My 16 month old will not eat What should I do?

Michelle - posted on 12/20/2008 ( 22 moms have responded )

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but bread and drink only milk and water. The Dr.'s told me to give him the food we are eating and no other options. Then when he is really hungry he will eat. He is already so small 1% for his age I am afraid that he will get even smaller! What should I do?

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Avis - posted on 12/22/2008

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When my daughter was about 12 months old she wouldn't eat either all she wanted was milk.The doctor told me as long as she got a few bites of every meal a day she was getting enough. If she got a couple of bites of her egg and toast and then some cheese or lunch meat or potatoes and green beans at dinner that that was all she needed. She was very small and the doctor said when she got hungry she would eat more. My family was driving me nuts about it because they thought she was not getting enough to eat. She is now grown and is a beautiful young women.

Rachel - posted on 12/22/2008

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Perhaps putting the food in something it wouldn't normally come in could be fun for him...for instance, pees in a small coffee cup?



Giving the food fun names could help too? I wish I could help more, but I kind of have a little eating monster...good luck.

Connie - posted on 12/22/2008

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Finger foods are really best at this age. Keep foods as simple as possible. A friend of mine was a hovering mother with her son because he was preemie and always little and she was focused on getting him to eat. When he came to me for daycare, she was obsessed with what he ate each day. I told her that he got what he got and he either ate it or not. NO CHILD WILL STARVE THEMSELF. Within a couple weeks, he was eating seconds at daycare and still not eating at home. I told her to lay off, because he felt her anxiety at mealtimes and wasn't eating because of her emotional and badgering. I told her to let him play with his food, as this is a huge textural experience for both hands and mouth, and relax. Now he's doing fine at home as well. Always offer a healthy variety. Have him sit at meal with the family with what the family is eating, and if he doesn't eat, put him down. Bring him back and offer the same food about 15 min later. Try at least a couple times before giving him something you know he will eat. Don't provide juice or snack supplements between scheduled meals and snacks, and he may be hungry enough to try at least one thing. Remember that it takes on average 10-12 tastings over a period of time before many children can gain a liking for a food. Your child may just be the one who ups the average.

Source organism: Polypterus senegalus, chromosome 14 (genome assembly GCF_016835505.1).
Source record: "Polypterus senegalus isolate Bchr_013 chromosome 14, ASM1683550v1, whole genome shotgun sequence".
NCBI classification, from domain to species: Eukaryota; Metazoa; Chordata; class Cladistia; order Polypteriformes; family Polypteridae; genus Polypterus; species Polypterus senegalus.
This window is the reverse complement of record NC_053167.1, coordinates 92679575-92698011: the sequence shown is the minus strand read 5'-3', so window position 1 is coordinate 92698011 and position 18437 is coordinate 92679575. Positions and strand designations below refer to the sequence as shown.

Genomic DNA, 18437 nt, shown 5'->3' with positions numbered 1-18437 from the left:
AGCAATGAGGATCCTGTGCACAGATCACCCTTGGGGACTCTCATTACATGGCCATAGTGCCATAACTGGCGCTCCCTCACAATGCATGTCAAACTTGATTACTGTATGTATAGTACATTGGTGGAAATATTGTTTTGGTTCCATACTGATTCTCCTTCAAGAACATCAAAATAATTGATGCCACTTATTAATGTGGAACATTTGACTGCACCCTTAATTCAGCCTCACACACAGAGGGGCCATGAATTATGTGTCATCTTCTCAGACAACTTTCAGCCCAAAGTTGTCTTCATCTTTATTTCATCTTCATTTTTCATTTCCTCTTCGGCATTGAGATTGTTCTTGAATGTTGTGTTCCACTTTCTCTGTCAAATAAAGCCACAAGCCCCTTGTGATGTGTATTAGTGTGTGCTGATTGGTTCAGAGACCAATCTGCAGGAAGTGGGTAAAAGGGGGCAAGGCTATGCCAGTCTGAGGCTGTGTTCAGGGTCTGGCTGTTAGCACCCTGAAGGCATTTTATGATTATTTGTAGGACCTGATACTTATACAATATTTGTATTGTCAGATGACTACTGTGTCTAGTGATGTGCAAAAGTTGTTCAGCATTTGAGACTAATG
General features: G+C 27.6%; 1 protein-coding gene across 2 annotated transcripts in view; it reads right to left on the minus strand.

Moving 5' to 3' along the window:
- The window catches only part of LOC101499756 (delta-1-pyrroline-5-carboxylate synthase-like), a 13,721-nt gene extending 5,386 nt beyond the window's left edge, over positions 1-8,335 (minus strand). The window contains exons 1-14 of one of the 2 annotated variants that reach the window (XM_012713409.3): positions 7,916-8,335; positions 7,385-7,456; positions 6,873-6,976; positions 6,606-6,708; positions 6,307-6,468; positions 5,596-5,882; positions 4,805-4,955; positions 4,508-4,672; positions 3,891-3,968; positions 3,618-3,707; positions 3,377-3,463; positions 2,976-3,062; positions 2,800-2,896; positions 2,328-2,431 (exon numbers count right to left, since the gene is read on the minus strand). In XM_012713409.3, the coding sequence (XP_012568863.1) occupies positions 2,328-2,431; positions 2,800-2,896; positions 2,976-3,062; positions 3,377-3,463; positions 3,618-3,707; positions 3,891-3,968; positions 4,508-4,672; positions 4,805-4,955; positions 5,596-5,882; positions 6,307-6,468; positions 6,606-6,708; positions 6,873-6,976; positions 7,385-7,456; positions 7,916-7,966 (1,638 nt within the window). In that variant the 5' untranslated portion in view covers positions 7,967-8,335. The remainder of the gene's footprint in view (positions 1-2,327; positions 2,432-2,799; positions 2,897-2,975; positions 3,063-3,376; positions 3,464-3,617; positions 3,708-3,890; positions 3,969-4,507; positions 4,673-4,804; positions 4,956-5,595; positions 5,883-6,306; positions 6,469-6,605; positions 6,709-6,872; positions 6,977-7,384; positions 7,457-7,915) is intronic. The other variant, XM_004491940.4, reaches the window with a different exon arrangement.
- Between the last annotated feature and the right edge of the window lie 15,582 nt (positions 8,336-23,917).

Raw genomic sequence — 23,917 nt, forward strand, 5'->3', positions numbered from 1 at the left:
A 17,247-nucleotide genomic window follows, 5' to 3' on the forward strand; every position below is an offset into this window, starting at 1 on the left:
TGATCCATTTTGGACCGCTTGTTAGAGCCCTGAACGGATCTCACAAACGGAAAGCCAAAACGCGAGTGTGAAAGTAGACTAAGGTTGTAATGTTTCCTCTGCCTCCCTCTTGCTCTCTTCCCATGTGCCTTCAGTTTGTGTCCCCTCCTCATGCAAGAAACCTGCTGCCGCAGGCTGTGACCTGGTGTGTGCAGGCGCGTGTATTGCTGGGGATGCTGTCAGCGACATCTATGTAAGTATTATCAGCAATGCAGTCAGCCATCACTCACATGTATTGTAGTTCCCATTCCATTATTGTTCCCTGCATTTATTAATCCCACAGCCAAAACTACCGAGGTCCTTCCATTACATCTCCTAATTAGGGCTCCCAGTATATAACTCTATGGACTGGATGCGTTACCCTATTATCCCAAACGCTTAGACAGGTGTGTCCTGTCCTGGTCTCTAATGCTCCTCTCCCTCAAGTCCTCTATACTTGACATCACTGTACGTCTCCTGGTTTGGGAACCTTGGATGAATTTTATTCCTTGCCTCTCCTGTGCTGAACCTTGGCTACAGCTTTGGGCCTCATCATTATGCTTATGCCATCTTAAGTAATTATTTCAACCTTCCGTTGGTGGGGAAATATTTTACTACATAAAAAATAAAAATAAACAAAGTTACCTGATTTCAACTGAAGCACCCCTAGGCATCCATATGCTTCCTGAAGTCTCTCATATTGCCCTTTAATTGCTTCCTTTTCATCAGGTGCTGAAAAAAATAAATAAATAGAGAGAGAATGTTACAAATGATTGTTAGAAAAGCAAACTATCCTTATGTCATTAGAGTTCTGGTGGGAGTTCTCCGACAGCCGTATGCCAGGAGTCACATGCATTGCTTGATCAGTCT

Paulette - posted on 12/22/2008

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Did your son ever eat anything else besides bread, milk and water? Like the jar foods and then regular food like you eat. Is this a more recent development? Has he always been in the low percentage range? Has he cut his molar teeth yet? They are the hardest teeth to cut due to the layers of gum tissue they go through. If it has been more recent then this could explain why.

Eva-jo - posted on 12/20/2008

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Don't worry! sounds easy i know but i have been there and what i was told was to have pleanty of fruits and veggies and crackers around the house so if your child gets a little hungry and it isn't meal time then he/she can have some, and not to worry if he/she won't sit down at meal time and have what you are having because he/she will learn that when they are ready to eat with mommy and daddy they will get more then what they have to pick at around the house. When i was told this i thought that the dr's were full of it and she would lose weight and get sick but it really worked. once she started picking at the things around (NO JUNK!!!) the house she started coming around the table and asking for bites and before we knew it she was sitting at the table with us again. I found out that getting mad and raising voices at them doesn't work and neither does letting them see you upset about it because then they will keep doing it just because they can.(now she won't stop eating)

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Kathy - posted on 12/22/2008

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my 21 month old is very picky as well. On days she hardly eats I give her nutritional suppliments like Pediasure and Enfagrow.

Stephanie - posted on 12/22/2008

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With my girls I make them a plate and if they do not want to eat it I leave it out and no matter how much they don't want it the eventually get hungry and will eat it. You just can't give in with other foods. I think your DR is right both of my girls are very small in 10th percentiles but now my older is in 50th so it can work out just fine

Michelle - posted on 12/22/2008

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Thank you everyone you have given me tons of ideas that I am starting to try!

Tina - posted on 12/21/2008